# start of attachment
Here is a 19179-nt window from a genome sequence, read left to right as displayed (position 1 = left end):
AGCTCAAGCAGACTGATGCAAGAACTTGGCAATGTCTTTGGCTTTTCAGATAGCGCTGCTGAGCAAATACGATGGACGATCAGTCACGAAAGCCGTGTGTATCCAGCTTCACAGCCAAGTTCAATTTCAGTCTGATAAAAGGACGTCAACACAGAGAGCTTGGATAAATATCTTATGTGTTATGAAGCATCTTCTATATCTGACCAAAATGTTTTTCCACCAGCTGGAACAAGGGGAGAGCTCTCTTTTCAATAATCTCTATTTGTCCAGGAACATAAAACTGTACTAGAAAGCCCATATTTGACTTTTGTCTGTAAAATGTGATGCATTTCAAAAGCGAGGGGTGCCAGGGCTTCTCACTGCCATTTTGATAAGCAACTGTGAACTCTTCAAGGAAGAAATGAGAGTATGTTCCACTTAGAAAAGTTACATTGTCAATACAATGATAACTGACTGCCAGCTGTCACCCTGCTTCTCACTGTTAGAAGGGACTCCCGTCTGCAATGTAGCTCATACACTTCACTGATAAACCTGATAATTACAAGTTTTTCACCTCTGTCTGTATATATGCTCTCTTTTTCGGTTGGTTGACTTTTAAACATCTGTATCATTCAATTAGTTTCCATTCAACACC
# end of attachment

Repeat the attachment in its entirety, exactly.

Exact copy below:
Here is a 19179-nt window from a genome sequence, read left to right as displayed (position 1 = left end):
AGCTCAAGCAGACTGATGCAAGAACTTGGCAATGTCTTTGGCTTTTCAGATAGCGCTGCTGAGCAAATACGATGGACGATCAGTCACGAAAGCCGTGTGTATCCAGCTTCACAGCCAAGTTCAATTTCAGTCTGATAAAAGGACGTCAACACAGAGAGCTTGGATAAATATCTTATGTGTTATGAAGCATCTTCTATATCTGACCAAAATGTTTTTCCACCAGCTGGAACAAGGGGAGAGCTCTCTTTTCAATAATCTCTATTTGTCCAGGAACATAAAACTGTACTAGAAAGCCCATATTTGACTTTTGTCTGTAAAATGTGATGCATTTCAAAAGCGAGGGGTGCCAGGGCTTCTCACTGCCATTTTGATAAGCAACTGTGAACTCTTCAAGGAAGAAATGAGAGTATGTTCCACTTAGAAAAGTTACATTGTCAATACAATGATAACTGACTGCCAGCTGTCACCCTGCTTCTCACTGTTAGAAGGGACTCCCGTCTGCAATGTAGCTCATACACTTCACTGATAAACCTGATAATTACAAGTTTTTCACCTCTGTCTGTATATATGCTCTCTTTTTCGGTTGGTTGACTTTTAAACATCTGTATCATTCAATTAGTTTCCATTCAACACC